Wednesday, December 17, 2008

The Week Before Christmas

It's the week before Christmas, my shopping's complete.

I've got bags and boxes surrounding my feet.

My letter is written and ready to fly,

My Christmas cards sit on the table nearby.

There's still all the cross-country traveling at hand,

Gift wrapping I'll finish, only after I land

In New York, for a Christmas just like days of old,

With memories that shimmer like California gold.

Sunday, December 14, 2008

Automotive Purgatory

I have owned/driven only two vehicles since 1979.

When I began shopping for a new car last month ago, I remembered why.

It is a place of unique torment, becoming a car shopper. Even in these troubled economic times, most dealers will try to haggle every last dime out of the deal. Perhaps it's worse nowadays, since the dealerships are so hungry for customers.

Holy shock absorbers, what a nuisance! Under the current grim circumstances in the auto industry, you would think dealers would try not to be so annoying, but I suppose they can't help themselves.

Since I make the decision for this major purchase only once every fifteen years, I tend to do my research well in advance, figure my budget to the dollar, and know exactly what I'm looking for. However, nothing has changed for the better in the automotive sales world since my last purchase, in 1993. The straightforward communication of facts is meaningless to a salivating car sales rep.

It was as though I was speaking an ancient dead language, and I'm the only person left in the world who understands it. I suppose that was fair, since salesmen quickly discovered that the words "for only one thousand more" were not computing with me.

Even though I explained that I have a blank check from my bank, "not to exceed" a certain amount, eager dealers tried to tack on extra charges. I also received "urgent" phone messages in my blackberry--on Saturday morning. Shame on me for being foolish enough to hand out my business cards, but it made sense to me that the dealers should be able to reach me during the workday. Saturday is not a workday for me, but apparently that fact is irrelevant to a car dealer intent on strapping me into one of his orphaned inventory.

Today, I made my decision and emerged from automotive purgatory into the serenity of new car ownership. Well, new to me, anyway; after driving a 1993 Saturn all these years, a 2005 "pre-owned" car sure feels new. I saw; I liked; I bought (after a test drive, of course). I'm going to collect my used car--excuse me, I mean my "pre-owned vehicle"--tomorrow.

After my experiences of the past month, I'm quite sure I'll be good to go for another fifteen years. I bought a Honda Civic with low mileage, so a decade-and-a-half should be no problemo.

Tuesday, December 09, 2008

Political Fatigue

As the Brits would say, I've "gone off" national politics and have been avoiding the topic since the election, in case you haven't noticed. That's because I'm feeling a bit war-weary after the years-long presidential campaign, I'm bored by partisans both left and right, and I'm tired of hearing about corruption.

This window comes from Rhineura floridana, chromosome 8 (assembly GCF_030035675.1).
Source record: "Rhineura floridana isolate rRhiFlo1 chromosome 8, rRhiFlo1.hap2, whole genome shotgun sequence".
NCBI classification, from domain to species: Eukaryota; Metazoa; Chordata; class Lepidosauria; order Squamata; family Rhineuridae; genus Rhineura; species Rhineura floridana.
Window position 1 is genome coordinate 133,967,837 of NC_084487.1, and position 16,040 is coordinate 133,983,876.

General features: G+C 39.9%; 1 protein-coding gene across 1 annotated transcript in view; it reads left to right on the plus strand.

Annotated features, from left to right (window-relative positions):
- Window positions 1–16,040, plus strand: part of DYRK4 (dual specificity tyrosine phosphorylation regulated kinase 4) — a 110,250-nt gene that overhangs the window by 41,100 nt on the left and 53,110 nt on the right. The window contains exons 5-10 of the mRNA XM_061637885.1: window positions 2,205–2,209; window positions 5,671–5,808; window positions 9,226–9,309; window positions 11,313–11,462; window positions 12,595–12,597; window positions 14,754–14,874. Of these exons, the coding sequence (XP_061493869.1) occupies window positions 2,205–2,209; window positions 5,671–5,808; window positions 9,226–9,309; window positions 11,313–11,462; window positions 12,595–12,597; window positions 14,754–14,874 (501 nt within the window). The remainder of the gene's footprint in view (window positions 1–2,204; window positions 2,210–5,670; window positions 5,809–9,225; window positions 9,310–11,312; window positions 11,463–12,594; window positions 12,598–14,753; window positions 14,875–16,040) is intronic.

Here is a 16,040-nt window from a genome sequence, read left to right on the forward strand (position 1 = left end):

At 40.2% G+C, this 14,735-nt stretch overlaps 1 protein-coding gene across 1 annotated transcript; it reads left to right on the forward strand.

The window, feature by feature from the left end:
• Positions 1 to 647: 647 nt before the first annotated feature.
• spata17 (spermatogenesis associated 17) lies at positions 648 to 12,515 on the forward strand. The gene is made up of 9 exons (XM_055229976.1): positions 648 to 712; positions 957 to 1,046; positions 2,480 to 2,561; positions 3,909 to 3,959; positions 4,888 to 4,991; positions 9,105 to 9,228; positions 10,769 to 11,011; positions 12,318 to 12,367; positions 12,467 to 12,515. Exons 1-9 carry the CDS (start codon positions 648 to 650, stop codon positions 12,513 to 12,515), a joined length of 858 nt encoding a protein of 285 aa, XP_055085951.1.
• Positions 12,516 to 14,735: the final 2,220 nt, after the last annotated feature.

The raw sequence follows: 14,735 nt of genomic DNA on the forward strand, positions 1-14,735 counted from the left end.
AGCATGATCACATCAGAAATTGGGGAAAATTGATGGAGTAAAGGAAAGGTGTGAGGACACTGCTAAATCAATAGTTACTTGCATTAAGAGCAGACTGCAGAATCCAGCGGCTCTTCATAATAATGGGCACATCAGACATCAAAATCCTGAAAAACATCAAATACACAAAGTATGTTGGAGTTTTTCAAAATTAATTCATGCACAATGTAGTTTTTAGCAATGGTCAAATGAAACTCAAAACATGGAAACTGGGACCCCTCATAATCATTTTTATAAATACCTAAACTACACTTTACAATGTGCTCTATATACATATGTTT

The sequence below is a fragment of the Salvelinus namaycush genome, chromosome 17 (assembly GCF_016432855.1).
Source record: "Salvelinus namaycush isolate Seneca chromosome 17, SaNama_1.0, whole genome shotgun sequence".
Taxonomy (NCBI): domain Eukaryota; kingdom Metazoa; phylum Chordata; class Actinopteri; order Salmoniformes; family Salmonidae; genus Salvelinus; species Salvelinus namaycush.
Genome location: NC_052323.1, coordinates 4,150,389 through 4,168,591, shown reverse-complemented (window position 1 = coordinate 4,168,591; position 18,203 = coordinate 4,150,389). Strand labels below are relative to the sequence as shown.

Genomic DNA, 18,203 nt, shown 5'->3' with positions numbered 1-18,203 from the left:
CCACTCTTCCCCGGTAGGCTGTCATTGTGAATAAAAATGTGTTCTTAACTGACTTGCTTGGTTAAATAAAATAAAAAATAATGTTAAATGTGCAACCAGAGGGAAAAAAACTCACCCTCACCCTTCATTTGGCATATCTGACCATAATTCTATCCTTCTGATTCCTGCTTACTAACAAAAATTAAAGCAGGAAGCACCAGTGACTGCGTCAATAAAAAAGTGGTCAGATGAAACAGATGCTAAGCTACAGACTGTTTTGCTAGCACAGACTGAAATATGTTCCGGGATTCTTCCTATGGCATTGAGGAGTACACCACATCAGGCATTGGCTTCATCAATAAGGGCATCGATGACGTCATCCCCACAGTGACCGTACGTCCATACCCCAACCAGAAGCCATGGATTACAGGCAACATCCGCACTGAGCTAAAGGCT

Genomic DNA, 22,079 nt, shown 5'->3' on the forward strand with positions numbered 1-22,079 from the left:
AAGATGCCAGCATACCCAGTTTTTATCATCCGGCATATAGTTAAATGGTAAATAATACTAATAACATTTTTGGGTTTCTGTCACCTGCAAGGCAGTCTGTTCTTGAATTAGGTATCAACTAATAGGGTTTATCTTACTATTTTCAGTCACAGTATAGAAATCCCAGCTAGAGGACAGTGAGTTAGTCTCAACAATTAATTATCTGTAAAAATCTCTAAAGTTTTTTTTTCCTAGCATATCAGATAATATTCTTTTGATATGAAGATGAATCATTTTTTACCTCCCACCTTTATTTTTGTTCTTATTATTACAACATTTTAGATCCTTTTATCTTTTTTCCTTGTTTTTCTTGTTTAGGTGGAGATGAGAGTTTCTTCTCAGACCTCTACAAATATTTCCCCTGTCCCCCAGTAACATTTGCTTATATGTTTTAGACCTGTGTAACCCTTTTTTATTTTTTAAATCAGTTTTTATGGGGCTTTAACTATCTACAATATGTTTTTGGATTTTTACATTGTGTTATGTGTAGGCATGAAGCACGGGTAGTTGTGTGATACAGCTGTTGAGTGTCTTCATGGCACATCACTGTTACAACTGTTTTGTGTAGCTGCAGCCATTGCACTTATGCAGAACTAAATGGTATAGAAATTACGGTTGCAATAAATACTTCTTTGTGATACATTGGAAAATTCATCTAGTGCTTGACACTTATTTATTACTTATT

So today's news about Illinois' governor is instantly exhausting. Why? Because this latest dirty political scandal will now be flayed by the media to the last juicy bone until we're even more sick of it than we were of Rev. Wright.

This is one American who feels like wiping the chessboard clean and starting over from scratch, beginning with new local representatives, proceeding to the state level and all the way to federal officials.

Sunday, December 07, 2008

Evil Is As Evil Does

Last week, a Canadian critic reprimanded me for failing to understand that Muslims feel “vulnerable.” Au contraire, they project tremendous cultural confidence, as well they might: They’re the world’s fastest-growing population. A prominent British Muslim announced the other day that, when the United Kingdom becomes a Muslim state, non-Muslims will be required to wear insignia identifying them as infidels. If he’s feeling “vulnerable,” he’s doing a terrific job of covering it up.
~ Mark Steyn

Face facts, dinosaur media types. Militant Muslims are the bad guys. The problem is not President Bush, or American foreign policy, or the big bad United States. The problem is evil, as perpetrated by Muslim radicals. Extremist madmen (and women) in the Muslim community who want all Westerners dead--especially Jews and Americans, as evidenced by the horrific India attacks--are the problem.

It is positively psychotic for any member of the MSM to act like the Bombay terrorist attacks were America's fault. Today, Pearl Harbor Day, is a good time to examine how the bombings and murders are being portrayed. Can you imagine a newspaper in December 1941 reporting that the Japanese were feeling "vulnerable"? That the "vast majority" of them were "moderate"?

No? Well, neither can I. That's because it makes zero sense. And no one in the media at that time was stupid enough to present anything but the facts. Let's toast the good old days of journalism, long gone and sorely missed.

Steyn concludes: